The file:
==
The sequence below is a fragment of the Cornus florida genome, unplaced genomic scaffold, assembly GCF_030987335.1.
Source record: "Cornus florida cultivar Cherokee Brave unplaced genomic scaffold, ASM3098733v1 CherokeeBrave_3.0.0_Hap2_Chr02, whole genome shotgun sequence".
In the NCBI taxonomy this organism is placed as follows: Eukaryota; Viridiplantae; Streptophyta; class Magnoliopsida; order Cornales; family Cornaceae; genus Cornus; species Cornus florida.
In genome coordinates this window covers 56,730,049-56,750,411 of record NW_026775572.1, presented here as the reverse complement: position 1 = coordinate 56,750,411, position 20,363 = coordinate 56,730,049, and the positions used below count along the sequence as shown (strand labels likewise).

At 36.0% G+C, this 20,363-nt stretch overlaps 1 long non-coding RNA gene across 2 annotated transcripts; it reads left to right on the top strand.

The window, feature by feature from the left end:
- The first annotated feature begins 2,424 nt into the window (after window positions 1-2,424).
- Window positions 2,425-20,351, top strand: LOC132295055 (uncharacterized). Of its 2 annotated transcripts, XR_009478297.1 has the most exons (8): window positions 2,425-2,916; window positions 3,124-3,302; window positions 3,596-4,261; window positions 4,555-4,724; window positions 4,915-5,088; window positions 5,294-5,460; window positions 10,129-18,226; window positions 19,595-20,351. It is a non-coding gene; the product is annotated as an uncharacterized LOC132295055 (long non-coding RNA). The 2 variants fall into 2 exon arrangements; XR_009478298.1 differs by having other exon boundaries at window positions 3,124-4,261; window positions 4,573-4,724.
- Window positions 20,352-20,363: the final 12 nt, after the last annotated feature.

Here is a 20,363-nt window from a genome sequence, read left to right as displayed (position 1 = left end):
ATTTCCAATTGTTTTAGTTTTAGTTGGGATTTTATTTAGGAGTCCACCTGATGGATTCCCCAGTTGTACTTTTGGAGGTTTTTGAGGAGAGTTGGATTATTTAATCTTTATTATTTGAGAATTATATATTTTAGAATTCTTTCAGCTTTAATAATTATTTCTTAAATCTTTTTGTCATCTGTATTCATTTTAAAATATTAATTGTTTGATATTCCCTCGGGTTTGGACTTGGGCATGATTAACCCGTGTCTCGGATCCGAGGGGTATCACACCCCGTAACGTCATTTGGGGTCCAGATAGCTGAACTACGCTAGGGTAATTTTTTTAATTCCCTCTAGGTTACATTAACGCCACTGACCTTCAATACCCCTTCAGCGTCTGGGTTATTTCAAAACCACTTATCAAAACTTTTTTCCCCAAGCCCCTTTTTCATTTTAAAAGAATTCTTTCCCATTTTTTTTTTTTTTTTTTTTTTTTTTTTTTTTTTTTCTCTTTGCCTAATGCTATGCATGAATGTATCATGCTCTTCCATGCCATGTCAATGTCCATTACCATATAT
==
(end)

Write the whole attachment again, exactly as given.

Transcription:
The sequence below is a fragment of the Cornus florida genome, unplaced genomic scaffold, assembly GCF_030987335.1.
Source record: "Cornus florida cultivar Cherokee Brave unplaced genomic scaffold, ASM3098733v1 CherokeeBrave_3.0.0_Hap2_Chr02, whole genome shotgun sequence".
In the NCBI taxonomy this organism is placed as follows: Eukaryota; Viridiplantae; Streptophyta; class Magnoliopsida; order Cornales; family Cornaceae; genus Cornus; species Cornus florida.
In genome coordinates this window covers 56,730,049-56,750,411 of record NW_026775572.1, presented here as the reverse complement: position 1 = coordinate 56,750,411, position 20,363 = coordinate 56,730,049, and the positions used below count along the sequence as shown (strand labels likewise).

At 36.0% G+C, this 20,363-nt stretch overlaps 1 long non-coding RNA gene across 2 annotated transcripts; it reads left to right on the top strand.

The window, feature by feature from the left end:
- The first annotated feature begins 2,424 nt into the window (after window positions 1-2,424).
- Window positions 2,425-20,351, top strand: LOC132295055 (uncharacterized). Of its 2 annotated transcripts, XR_009478297.1 has the most exons (8): window positions 2,425-2,916; window positions 3,124-3,302; window positions 3,596-4,261; window positions 4,555-4,724; window positions 4,915-5,088; window positions 5,294-5,460; window positions 10,129-18,226; window positions 19,595-20,351. It is a non-coding gene; the product is annotated as an uncharacterized LOC132295055 (long non-coding RNA). The 2 variants fall into 2 exon arrangements; XR_009478298.1 differs by having other exon boundaries at window positions 3,124-4,261; window positions 4,573-4,724.
- Window positions 20,352-20,363: the final 12 nt, after the last annotated feature.

Here is a 20,363-nt window from a genome sequence, read left to right as displayed (position 1 = left end):
ATTTCCAATTGTTTTAGTTTTAGTTGGGATTTTATTTAGGAGTCCACCTGATGGATTCCCCAGTTGTACTTTTGGAGGTTTTTGAGGAGAGTTGGATTATTTAATCTTTATTATTTGAGAATTATATATTTTAGAATTCTTTCAGCTTTAATAATTATTTCTTAAATCTTTTTGTCATCTGTATTCATTTTAAAATATTAATTGTTTGATATTCCCTCGGGTTTGGACTTGGGCATGATTAACCCGTGTCTCGGATCCGAGGGGTATCACACCCCGTAACGTCATTTGGGGTCCAGATAGCTGAACTACGCTAGGGTAATTTTTTTAATTCCCTCTAGGTTACATTAACGCCACTGACCTTCAATACCCCTTCAGCGTCTGGGTTATTTCAAAACCACTTATCAAAACTTTTTTCCCCAAGCCCCTTTTTCATTTTAAAAGAATTCTTTCCCATTTTTTTTTTTTTTTTTTTTTTTTTTTTTTTTTTTTCTCTTTGCCTAATGCTATGCATGAATGTATCATGCTCTTCCATGCCATGTCAATGTCCATTACCATATAT